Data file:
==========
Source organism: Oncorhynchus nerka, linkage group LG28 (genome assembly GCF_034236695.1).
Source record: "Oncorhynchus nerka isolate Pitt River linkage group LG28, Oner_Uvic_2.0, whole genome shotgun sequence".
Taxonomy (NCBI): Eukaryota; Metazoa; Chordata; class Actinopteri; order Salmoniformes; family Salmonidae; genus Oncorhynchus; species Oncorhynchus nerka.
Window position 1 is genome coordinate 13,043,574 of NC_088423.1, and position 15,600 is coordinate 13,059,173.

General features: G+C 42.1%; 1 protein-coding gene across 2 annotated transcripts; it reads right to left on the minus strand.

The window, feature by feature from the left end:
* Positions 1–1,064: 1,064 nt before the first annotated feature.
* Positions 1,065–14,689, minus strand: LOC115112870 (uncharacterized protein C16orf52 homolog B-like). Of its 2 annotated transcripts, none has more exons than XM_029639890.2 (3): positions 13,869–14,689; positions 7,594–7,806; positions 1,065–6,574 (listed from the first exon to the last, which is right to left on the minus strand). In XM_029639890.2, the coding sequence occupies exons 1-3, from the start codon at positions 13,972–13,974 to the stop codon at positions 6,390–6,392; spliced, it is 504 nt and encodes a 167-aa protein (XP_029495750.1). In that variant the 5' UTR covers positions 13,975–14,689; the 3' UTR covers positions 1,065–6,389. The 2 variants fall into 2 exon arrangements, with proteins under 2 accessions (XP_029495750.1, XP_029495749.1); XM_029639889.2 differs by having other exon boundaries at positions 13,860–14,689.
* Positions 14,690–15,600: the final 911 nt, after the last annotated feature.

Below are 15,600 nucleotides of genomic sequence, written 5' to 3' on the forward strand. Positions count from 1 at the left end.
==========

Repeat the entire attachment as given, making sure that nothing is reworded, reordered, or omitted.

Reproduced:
Source organism: Oncorhynchus nerka, linkage group LG28 (genome assembly GCF_034236695.1).
Source record: "Oncorhynchus nerka isolate Pitt River linkage group LG28, Oner_Uvic_2.0, whole genome shotgun sequence".
Taxonomy (NCBI): Eukaryota; Metazoa; Chordata; class Actinopteri; order Salmoniformes; family Salmonidae; genus Oncorhynchus; species Oncorhynchus nerka.
Window position 1 is genome coordinate 13,043,574 of NC_088423.1, and position 15,600 is coordinate 13,059,173.

General features: G+C 42.1%; 1 protein-coding gene across 2 annotated transcripts; it reads right to left on the minus strand.

The window, feature by feature from the left end:
* Positions 1–1,064: 1,064 nt before the first annotated feature.
* Positions 1,065–14,689, minus strand: LOC115112870 (uncharacterized protein C16orf52 homolog B-like). Of its 2 annotated transcripts, none has more exons than XM_029639890.2 (3): positions 13,869–14,689; positions 7,594–7,806; positions 1,065–6,574 (listed from the first exon to the last, which is right to left on the minus strand). In XM_029639890.2, the coding sequence occupies exons 1-3, from the start codon at positions 13,972–13,974 to the stop codon at positions 6,390–6,392; spliced, it is 504 nt and encodes a 167-aa protein (XP_029495750.1). In that variant the 5' UTR covers positions 13,975–14,689; the 3' UTR covers positions 1,065–6,389. The 2 variants fall into 2 exon arrangements, with proteins under 2 accessions (XP_029495750.1, XP_029495749.1); XM_029639889.2 differs by having other exon boundaries at positions 13,860–14,689.
* Positions 14,690–15,600: the final 911 nt, after the last annotated feature.

Below are 15,600 nucleotides of genomic sequence, written 5' to 3' on the forward strand. Positions count from 1 at the left end.